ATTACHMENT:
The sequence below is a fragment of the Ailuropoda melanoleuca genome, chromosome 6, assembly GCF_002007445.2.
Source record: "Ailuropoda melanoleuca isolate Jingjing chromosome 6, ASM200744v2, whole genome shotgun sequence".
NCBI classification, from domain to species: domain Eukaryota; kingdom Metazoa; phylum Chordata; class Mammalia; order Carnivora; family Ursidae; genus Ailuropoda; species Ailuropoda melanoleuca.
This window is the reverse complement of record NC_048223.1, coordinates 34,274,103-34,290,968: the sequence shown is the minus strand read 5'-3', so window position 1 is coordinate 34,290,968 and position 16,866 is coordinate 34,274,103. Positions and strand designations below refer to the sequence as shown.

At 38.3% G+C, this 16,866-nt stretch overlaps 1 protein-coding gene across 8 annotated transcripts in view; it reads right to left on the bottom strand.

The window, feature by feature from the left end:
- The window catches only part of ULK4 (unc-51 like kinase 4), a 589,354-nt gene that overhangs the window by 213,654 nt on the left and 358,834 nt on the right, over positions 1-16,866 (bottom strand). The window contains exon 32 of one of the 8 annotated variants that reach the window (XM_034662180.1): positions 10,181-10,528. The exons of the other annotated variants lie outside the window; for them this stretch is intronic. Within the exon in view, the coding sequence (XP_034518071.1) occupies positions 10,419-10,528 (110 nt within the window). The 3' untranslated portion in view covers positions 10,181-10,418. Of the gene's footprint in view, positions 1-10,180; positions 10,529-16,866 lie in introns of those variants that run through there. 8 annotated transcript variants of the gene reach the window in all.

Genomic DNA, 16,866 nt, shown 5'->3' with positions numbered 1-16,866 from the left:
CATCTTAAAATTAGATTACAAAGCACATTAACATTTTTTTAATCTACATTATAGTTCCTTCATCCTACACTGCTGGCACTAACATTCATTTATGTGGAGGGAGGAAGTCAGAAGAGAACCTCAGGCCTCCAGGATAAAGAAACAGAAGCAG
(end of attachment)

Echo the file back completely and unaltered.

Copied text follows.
The sequence below is a fragment of the Ailuropoda melanoleuca genome, chromosome 6, assembly GCF_002007445.2.
Source record: "Ailuropoda melanoleuca isolate Jingjing chromosome 6, ASM200744v2, whole genome shotgun sequence".
NCBI classification, from domain to species: domain Eukaryota; kingdom Metazoa; phylum Chordata; class Mammalia; order Carnivora; family Ursidae; genus Ailuropoda; species Ailuropoda melanoleuca.
This window is the reverse complement of record NC_048223.1, coordinates 34,274,103-34,290,968: the sequence shown is the minus strand read 5'-3', so window position 1 is coordinate 34,290,968 and position 16,866 is coordinate 34,274,103. Positions and strand designations below refer to the sequence as shown.

At 38.3% G+C, this 16,866-nt stretch overlaps 1 protein-coding gene across 8 annotated transcripts in view; it reads right to left on the bottom strand.

The window, feature by feature from the left end:
- The window catches only part of ULK4 (unc-51 like kinase 4), a 589,354-nt gene that overhangs the window by 213,654 nt on the left and 358,834 nt on the right, over positions 1-16,866 (bottom strand). The window contains exon 32 of one of the 8 annotated variants that reach the window (XM_034662180.1): positions 10,181-10,528. The exons of the other annotated variants lie outside the window; for them this stretch is intronic. Within the exon in view, the coding sequence (XP_034518071.1) occupies positions 10,419-10,528 (110 nt within the window). The 3' untranslated portion in view covers positions 10,181-10,418. Of the gene's footprint in view, positions 1-10,180; positions 10,529-16,866 lie in introns of those variants that run through there. 8 annotated transcript variants of the gene reach the window in all.

Genomic DNA, 16,866 nt, shown 5'->3' with positions numbered 1-16,866 from the left:
CATCTTAAAATTAGATTACAAAGCACATTAACATTTTTTTAATCTACATTATAGTTCCTTCATCCTACACTGCTGGCACTAACATTCATTTATGTGGAGGGAGGAAGTCAGAAGAGAACCTCAGGCCTCCAGGATAAAGAAACAGAAGCAG